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Back in 1884, a Hard Rain Fell -- and Then Some

February 26, 2005|Bob Pool | Times Staff Writer

People will never forget this year's rainy season. Of course, they said the same thing 121 years ago after Los Angeles' wettest winter on record -- and they were wrong.

Memories of the legendary storms of 1884 have been all but washed away, except for the National Weather Service's dry-as-a-bone, 38.18-inch statistic.

But as Los Angeles closes in on a rainfall record (we're at 33.87 inches and counting), it becomes clear just how bad it was back in our wildest winter.

It didn't start raining that winter until late January. After that, it didn't seem to stop: The last storm didn't blow out of town until May.

Flooding hit Los Angeles newcomers the hardest. One newly built housing tract next to the Los Angeles River was virtually swept away.

But nobody seemed spared from storm damage. Los Angeles pioneer Pio Pico, the last governor of Mexican California, was devastated when his beloved El Ranchito hacienda was inundated. He had to mortgage his remaining property to rebuild the mansion that is now preserved as Whittier's Pio Pico State Park.

As the region shoveled out the mud, worried locals began paving the way for what a century later would become the region's controversial concrete-lined rivers and storm-drain system.

Most on-the-scene accounts of the hardship and heartbreak caused by the 1884 flooding have disappeared, however -- the result of a bizarre combination of explosions, fires and digital meltdowns that now obscures much of what residents back then went through.

The Times' archive of back issues that chronicled the storms and the flooding was destroyed in a bombing of the newspaper's office during a 1910 labor dispute.

Microfilmed copies of the paper's editions between December 1883 and October 1884 were apparently destroyed in a 1986 fire at the Los Angeles Public Library's central branch.

A private digital database that contains Times stories dating to the paper's founding in 1881 inexplicably skips the months of L.A.'s wettest winter ever.

So the story of how the storms of '84 swept away bridges, railroad tracks and homes lies within historical biographies, in accounts printed by long-defunct newspapers and in surviving articles published later in the 1880s by The Times.

Pieced together, the tales relate how the deluge that swept milkman George Stoltz to his death in the Arroyo Seco started with three weeks of rain that climaxed with a spectacular cloudburst above Burbank and Glendale on Sunday, Feb. 17, 1884.

When the Los Angeles Herald was able to publish a post-flood edition two days later, its headline pretty much summed things up:

"FURY OF THE FLOOD. Great and General Devastation. Railway and Other Bridges Swept Away. Hundreds of People Made Homeless. Temporary Suspension of the Telegraphs and the Railways. A Third of the City Under Water for Hours. Washouts, Caves and Demolished Bridges and Dwellings the Order of the Day. Southern California Up to Her Ears in Water."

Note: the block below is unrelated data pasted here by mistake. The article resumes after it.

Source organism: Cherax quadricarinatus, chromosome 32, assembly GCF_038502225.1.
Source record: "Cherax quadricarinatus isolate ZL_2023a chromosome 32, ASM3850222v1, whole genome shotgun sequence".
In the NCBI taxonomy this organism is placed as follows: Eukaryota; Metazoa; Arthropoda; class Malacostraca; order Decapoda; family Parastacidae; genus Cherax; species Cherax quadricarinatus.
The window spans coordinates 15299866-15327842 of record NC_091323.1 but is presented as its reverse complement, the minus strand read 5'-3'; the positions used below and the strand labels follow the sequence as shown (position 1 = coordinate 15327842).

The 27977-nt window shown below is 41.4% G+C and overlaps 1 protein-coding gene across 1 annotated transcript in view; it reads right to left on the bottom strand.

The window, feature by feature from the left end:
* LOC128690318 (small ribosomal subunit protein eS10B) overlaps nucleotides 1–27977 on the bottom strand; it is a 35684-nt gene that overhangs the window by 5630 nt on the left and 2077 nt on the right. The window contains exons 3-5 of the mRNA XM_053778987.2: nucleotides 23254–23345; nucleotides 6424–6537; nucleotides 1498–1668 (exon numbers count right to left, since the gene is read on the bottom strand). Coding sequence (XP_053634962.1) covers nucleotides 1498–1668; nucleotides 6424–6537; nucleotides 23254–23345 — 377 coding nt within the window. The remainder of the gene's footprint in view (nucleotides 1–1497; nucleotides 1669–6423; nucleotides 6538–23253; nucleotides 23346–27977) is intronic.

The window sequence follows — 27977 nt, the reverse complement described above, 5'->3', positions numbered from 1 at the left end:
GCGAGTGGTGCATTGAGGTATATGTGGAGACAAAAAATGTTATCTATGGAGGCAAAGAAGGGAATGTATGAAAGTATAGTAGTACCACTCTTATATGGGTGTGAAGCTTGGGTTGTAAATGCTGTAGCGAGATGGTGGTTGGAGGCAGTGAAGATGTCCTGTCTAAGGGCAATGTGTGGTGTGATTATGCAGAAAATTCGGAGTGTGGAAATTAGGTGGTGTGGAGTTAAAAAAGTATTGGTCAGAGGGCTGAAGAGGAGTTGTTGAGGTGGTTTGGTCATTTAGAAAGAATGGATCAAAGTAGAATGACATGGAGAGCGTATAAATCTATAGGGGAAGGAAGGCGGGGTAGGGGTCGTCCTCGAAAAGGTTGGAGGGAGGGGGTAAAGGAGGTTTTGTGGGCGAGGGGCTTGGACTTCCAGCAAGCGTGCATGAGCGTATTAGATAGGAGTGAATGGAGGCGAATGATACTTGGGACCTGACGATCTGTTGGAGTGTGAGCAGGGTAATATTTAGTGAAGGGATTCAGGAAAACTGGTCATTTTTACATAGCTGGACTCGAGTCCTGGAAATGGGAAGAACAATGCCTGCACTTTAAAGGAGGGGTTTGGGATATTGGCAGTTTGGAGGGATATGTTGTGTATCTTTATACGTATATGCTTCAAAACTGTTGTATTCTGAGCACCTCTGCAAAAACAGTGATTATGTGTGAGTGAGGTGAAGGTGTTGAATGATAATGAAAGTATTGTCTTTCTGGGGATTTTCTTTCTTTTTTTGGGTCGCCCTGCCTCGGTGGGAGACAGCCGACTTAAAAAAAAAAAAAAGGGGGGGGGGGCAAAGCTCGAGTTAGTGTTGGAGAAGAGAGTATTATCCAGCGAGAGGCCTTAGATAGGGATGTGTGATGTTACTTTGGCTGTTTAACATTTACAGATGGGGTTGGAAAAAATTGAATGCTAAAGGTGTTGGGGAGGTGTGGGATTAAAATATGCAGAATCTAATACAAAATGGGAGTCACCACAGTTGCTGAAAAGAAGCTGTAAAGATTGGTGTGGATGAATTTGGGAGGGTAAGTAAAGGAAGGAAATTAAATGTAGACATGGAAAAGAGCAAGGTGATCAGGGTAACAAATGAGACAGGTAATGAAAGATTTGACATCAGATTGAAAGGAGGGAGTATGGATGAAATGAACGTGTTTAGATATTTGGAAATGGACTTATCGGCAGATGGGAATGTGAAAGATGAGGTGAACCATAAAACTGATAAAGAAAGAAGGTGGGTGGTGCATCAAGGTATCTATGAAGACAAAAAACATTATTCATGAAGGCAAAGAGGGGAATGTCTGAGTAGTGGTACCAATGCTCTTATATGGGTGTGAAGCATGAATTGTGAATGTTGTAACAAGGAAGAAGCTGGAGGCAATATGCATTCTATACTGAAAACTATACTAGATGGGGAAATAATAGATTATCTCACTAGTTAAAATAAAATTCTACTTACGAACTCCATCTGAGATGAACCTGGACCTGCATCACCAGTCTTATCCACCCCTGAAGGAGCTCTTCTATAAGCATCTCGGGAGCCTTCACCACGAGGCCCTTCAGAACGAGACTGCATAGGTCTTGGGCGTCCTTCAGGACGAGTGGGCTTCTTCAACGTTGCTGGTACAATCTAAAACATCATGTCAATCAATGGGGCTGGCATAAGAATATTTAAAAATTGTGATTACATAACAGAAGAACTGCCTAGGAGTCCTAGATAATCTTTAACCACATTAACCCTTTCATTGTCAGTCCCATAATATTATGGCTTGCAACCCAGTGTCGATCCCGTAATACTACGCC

The first sentence of a rambling narrative about the flood added a bold prediction:

"The seventeenth day of February will long be memorable in the annals of Los Angeles county."

If one reads the Herald account, the 1884 storms resemble those that have battered the region this season. Steady southeasterly breezes brought in tropical moisture, which for days caused almost continuous rainfall over Southern California.

The winter season that year had been relatively dry through most of January. Then it rained for three weeks straight.

"Day after day it rained in great sheets. The river became a boiling yellow lake. I used to stand on the back porch of our house on the Boyle Heights bluff, watching the rushing torrent," former City Councilman Boyle Workman, who was 14 at the time of the deluge, recounted in his 1936 book "The City That Grew."

The storm climaxed with a cloudburst Feb. 17 above the Verdugo Hills. It triggered a flash flood into the river, prompting city officials to issue a general alert at 2 p.m.

Workman recounted what happened next: "Houses, torn from their foundations, floated downstream with the smoke still escaping from their chimneys. Horses, cows, sheep and now and then the ghastly form of a human being, were part of that strange driftwood. Sometimes the water came in waves 15 feet high."

Two railroad bridges spanning the river near Workman's home were washed away. Cable car tracks were ripped loose, dumping at least one passenger car into the water.

Forty houses in the newly built Aliso tract next to the river were swept away. Storm water surged into the city, submerging factories, warehouses and hardware stores.

Stoltz, the dairyman who drowned along with his two horses trying to ford the Arroyo Seco near its junction with the river, was the only person killed in the storm. His body was not found until weeks later, after his wagon and milk cans floated downstream. Others fell into the raging river but were able to pull themselves out.

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